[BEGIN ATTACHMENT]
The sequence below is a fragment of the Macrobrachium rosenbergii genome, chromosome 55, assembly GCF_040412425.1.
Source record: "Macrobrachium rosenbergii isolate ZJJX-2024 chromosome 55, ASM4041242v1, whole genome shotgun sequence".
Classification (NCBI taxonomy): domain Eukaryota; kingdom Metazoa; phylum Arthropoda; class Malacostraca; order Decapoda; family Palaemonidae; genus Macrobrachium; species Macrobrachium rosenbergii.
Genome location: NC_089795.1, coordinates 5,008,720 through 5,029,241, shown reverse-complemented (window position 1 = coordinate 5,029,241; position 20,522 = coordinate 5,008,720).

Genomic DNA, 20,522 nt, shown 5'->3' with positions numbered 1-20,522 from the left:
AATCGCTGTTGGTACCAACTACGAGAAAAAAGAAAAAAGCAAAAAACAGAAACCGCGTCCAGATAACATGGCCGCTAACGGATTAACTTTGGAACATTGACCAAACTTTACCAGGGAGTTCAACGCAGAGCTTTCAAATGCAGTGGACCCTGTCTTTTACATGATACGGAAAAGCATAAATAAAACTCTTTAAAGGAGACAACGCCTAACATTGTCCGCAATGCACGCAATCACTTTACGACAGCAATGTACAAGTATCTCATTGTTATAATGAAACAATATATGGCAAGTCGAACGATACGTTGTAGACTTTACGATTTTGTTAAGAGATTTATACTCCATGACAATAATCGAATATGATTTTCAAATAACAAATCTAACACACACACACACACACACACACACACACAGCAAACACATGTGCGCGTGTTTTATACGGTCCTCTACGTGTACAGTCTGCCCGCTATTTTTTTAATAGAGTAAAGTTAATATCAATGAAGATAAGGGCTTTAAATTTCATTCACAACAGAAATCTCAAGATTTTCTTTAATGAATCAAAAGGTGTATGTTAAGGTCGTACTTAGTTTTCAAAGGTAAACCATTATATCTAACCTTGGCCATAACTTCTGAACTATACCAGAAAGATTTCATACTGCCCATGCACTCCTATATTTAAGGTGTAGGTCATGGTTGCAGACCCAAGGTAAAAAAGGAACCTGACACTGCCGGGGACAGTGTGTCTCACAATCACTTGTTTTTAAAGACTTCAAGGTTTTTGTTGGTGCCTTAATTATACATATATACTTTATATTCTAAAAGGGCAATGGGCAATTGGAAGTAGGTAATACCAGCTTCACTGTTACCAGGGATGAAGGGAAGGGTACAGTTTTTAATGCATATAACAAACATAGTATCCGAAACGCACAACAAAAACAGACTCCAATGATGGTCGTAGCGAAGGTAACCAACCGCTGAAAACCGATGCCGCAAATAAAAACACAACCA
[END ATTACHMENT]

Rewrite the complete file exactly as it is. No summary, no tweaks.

The sequence below is a fragment of the Macrobrachium rosenbergii genome, chromosome 55, assembly GCF_040412425.1.
Source record: "Macrobrachium rosenbergii isolate ZJJX-2024 chromosome 55, ASM4041242v1, whole genome shotgun sequence".
Classification (NCBI taxonomy): domain Eukaryota; kingdom Metazoa; phylum Arthropoda; class Malacostraca; order Decapoda; family Palaemonidae; genus Macrobrachium; species Macrobrachium rosenbergii.
Genome location: NC_089795.1, coordinates 5,008,720 through 5,029,241, shown reverse-complemented (window position 1 = coordinate 5,029,241; position 20,522 = coordinate 5,008,720).

Genomic DNA, 20,522 nt, shown 5'->3' with positions numbered 1-20,522 from the left:
AATCGCTGTTGGTACCAACTACGAGAAAAAAGAAAAAAGCAAAAAACAGAAACCGCGTCCAGATAACATGGCCGCTAACGGATTAACTTTGGAACATTGACCAAACTTTACCAGGGAGTTCAACGCAGAGCTTTCAAATGCAGTGGACCCTGTCTTTTACATGATACGGAAAAGCATAAATAAAACTCTTTAAAGGAGACAACGCCTAACATTGTCCGCAATGCACGCAATCACTTTACGACAGCAATGTACAAGTATCTCATTGTTATAATGAAACAATATATGGCAAGTCGAACGATACGTTGTAGACTTTACGATTTTGTTAAGAGATTTATACTCCATGACAATAATCGAATATGATTTTCAAATAACAAATCTAACACACACACACACACACACACACACACACAGCAAACACATGTGCGCGTGTTTTATACGGTCCTCTACGTGTACAGTCTGCCCGCTATTTTTTTAATAGAGTAAAGTTAATATCAATGAAGATAAGGGCTTTAAATTTCATTCACAACAGAAATCTCAAGATTTTCTTTAATGAATCAAAAGGTGTATGTTAAGGTCGTACTTAGTTTTCAAAGGTAAACCATTATATCTAACCTTGGCCATAACTTCTGAACTATACCAGAAAGATTTCATACTGCCCATGCACTCCTATATTTAAGGTGTAGGTCATGGTTGCAGACCCAAGGTAAAAAAGGAACCTGACACTGCCGGGGACAGTGTGTCTCACAATCACTTGTTTTTAAAGACTTCAAGGTTTTTGTTGGTGCCTTAATTATACATATATACTTTATATTCTAAAAGGGCAATGGGCAATTGGAAGTAGGTAATACCAGCTTCACTGTTACCAGGGATGAAGGGAAGGGTACAGTTTTTAATGCATATAACAAACATAGTATCCGAAACGCACAACAAAAACAGACTCCAATGATGGTCGTAGCGAAGGTAACCAACCGCTGAAAACCGATGCCGCAAATAAAAACACAACCA